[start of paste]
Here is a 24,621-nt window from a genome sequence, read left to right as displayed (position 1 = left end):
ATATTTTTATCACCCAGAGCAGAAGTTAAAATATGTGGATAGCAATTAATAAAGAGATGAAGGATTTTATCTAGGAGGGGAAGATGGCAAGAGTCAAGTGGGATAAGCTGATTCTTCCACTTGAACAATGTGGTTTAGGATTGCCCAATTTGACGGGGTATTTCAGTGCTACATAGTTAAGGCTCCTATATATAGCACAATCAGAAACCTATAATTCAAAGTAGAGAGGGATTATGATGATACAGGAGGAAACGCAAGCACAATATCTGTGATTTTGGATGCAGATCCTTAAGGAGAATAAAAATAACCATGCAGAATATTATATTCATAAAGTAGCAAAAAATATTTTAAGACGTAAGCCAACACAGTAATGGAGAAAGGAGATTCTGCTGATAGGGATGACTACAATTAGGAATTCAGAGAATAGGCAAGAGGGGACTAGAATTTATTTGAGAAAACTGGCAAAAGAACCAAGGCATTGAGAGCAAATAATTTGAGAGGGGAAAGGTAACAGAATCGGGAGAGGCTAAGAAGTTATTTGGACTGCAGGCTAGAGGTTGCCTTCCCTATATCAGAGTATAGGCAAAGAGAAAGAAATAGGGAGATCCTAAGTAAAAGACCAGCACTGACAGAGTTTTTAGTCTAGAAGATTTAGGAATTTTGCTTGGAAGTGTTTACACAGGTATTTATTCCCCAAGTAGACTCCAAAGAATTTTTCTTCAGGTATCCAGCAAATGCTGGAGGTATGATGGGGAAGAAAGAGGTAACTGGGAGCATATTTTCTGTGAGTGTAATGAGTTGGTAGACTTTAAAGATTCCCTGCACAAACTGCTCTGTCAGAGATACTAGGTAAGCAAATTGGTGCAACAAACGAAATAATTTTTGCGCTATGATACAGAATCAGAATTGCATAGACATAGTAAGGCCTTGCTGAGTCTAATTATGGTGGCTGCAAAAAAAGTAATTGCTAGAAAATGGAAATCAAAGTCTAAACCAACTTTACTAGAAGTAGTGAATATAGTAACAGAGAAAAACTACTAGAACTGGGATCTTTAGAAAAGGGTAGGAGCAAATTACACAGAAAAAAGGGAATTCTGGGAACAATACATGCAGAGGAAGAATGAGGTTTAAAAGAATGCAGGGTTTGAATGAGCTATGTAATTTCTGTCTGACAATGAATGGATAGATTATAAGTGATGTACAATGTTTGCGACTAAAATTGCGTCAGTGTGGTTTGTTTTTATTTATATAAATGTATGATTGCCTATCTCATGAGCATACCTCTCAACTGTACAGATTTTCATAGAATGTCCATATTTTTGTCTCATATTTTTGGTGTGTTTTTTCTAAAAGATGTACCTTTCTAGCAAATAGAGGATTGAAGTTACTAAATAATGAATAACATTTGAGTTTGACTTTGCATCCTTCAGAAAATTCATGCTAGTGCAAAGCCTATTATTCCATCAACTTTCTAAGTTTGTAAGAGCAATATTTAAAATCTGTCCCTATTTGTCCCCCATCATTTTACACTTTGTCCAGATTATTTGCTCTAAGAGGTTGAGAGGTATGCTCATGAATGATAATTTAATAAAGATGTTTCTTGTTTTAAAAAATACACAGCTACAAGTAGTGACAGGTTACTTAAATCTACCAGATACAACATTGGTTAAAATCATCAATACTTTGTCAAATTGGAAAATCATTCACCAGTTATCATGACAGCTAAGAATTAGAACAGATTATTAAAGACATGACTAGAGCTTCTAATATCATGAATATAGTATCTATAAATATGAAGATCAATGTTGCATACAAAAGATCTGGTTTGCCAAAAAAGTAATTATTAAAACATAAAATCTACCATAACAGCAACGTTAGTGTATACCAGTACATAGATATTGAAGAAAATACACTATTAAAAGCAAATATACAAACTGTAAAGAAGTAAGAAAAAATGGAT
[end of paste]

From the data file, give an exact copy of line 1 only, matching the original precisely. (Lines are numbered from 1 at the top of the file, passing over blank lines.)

Here is a 24,621-nt window from a genome sequence, read left to right as displayed (position 1 = left end):